Then there's the lettering. Jared Fletcher does a decent job, but nothing about his work evokes a vintage style. The font he uses for dialogue looks like standard modern-day comic lettering, his word balloons don't even try to appear hand-drawn, and the sound effects are mostly uninspired. I can't help feeling that if Marvel had hired Comicraft, for example (I know, I sound like a broken record at this point), to handle this assignment, they would've really punched this thing up with some eclectic fonts and fun effects to make it look like an authentic product of bygone days (they did this to perfection on a number of projects at Marvel back in the nineties, after all). I think the reason the letters bug me but the colors don't is that if this had really been lettered to look like an honest-to-gosh forties comic strip, then a reader could "pretend" it had been colorized over the years. But when the letters look as modern as the colors, some of that verisimilitude is lost. (Plus, I'm just kind of a letter-nut; I admit it!)

But most of all, my biggest complaint about this strip is that this is all there is! Kesel says, again in his afterword, that this was one of the hardest things he's ever done creatively, but he nonetheless wished he could've kept it going. So do I! This thing is just so much fun, that I find myself wishing Marvel had kept it running indefinitely. At the very least, it would be nice to see them revisit the format for other characters. An ongoing adventure strip, done by someone as talented as Kesel and with a real love of the genre, posted daily to, would get me to visit the site every day (and I never visit that site).

And now a bonus: while we're talking comic strips, let's take a very quick look at another project from the 2010/2011 period, the SPIDEY SUNDAY SPECTACULAR! Created as backup features in AMAZING SPIDER-MAN during that era, these two-page strips were written by Stan Lee and drawn by my bar-none favorite twenty-first century Spider-Man artist, Marcos Martin. The story is about as fluffy as can be, centering on two crooks from the "real world", Brain and Bull, who transport themselves to the "comic book dimension", where they cross paths with Spider-Man. Even in his late eighties (as he was when he wrote this), Lee had a great knack for dialogue. The story is silly, involving Peter Parker building a time machine (!) that the bad guys want to steal, but the script is fun and Martin's artwork is spectacular.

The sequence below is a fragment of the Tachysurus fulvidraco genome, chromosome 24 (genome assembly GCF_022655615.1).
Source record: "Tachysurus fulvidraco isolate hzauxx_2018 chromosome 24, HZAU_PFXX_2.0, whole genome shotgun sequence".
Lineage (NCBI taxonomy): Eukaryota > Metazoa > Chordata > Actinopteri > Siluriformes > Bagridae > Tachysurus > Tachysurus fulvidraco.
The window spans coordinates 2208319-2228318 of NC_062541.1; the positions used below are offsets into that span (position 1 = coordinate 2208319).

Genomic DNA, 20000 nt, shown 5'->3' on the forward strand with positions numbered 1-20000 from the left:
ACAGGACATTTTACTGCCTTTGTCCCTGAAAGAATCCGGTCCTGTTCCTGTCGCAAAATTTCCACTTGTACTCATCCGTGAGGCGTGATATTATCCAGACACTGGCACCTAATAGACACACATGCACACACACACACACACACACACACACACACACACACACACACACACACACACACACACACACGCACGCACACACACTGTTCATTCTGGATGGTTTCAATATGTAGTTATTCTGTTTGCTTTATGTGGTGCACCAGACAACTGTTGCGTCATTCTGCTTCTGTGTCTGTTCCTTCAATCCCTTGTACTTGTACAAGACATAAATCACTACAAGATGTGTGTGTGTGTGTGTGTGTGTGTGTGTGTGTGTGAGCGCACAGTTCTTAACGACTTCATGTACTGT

The reprint of these SUNDAY SPECTACULAR! strips also includes a backup Lee and Martin produced for AMAZING SPIDER-MAN #600 in 2009 -- in this one, Spidey goes to see a psychiatrist (drawn by Martin to resemble Lee as he looked in the sixties). The wall-crawler complains to the shrink that he constantly feels like a different person and never knows which version of himself is real. Lee plays it all for laughs, allowing Martin to draw the six-armed Spider-Man, Spider-Hulk, Spider-Lizard, black costumed Spider-Man, and so forth -- and Lee gets in (what I perceive as) a jab or two at then-modern Marvel, as Spider-Man complains that he woke up one morning and Mary Jane was no longer his wife... or were they ever even married in the first place?

By no means a necessity for any Spider-Man fan to read, both of these stories are nonetheless fun, well-scripted, and beautifully drawn.


  1. Very good work on this review, my friend.

  2. Nice article as well as whole site.Thanks.

  3. Karl Kesel is one of those writers who, whenever I read one of his books, makes me wonder why on earth I don't read more of them. His all-too-brief run on Daredevil is a treasure that I only belatedly discovered, and his holding-the-fort run on Fantastic Four managed to be better than the actual runs both before and after it. Thank you for another review of a comic series that had passed me by in realtime.

    1. Glad the post was of use to you! I like Kesel a lot too, though I haven't read a ton of his work. I've never been a massive DC guy, and it seems he did the majority of his writing with them.

      I had an interesting experience with his DD run... I remember reading an interview with Kesel in a friend's copy of WIZARD, in which he talked about bringing DD back to his roots as a wisecracking swashbuckler. "This sounds right up my alley," I thought, so I picked up the next issue... which happened to be Kesel's last! I'm not sure why he left the title, but I figured if he wasn't sticking around, I wouldn't either, so I dropped the series as quickly as I'd started it.

    2. You did better than I: I remember reading the same WIZARD profile (which I think contained his famous comparison of Daredevil and Spider-Man to Bugs Bunny and Daffy Duck), but never managed to find ANY of the issues when they were being published -- I didn't live near a comic shop at the time, and depended on the limited selection at my local supermarket. So it was only in the last couple of years that I learned what I had missed.

      According to Kesel, incidentally, he left the book because he had too heavy a workload at the time, and felt he was about to get burned out. I guess part of his quality comes from the fact that he's a good judge of when his work is going to suffer, and scaling back accordingly.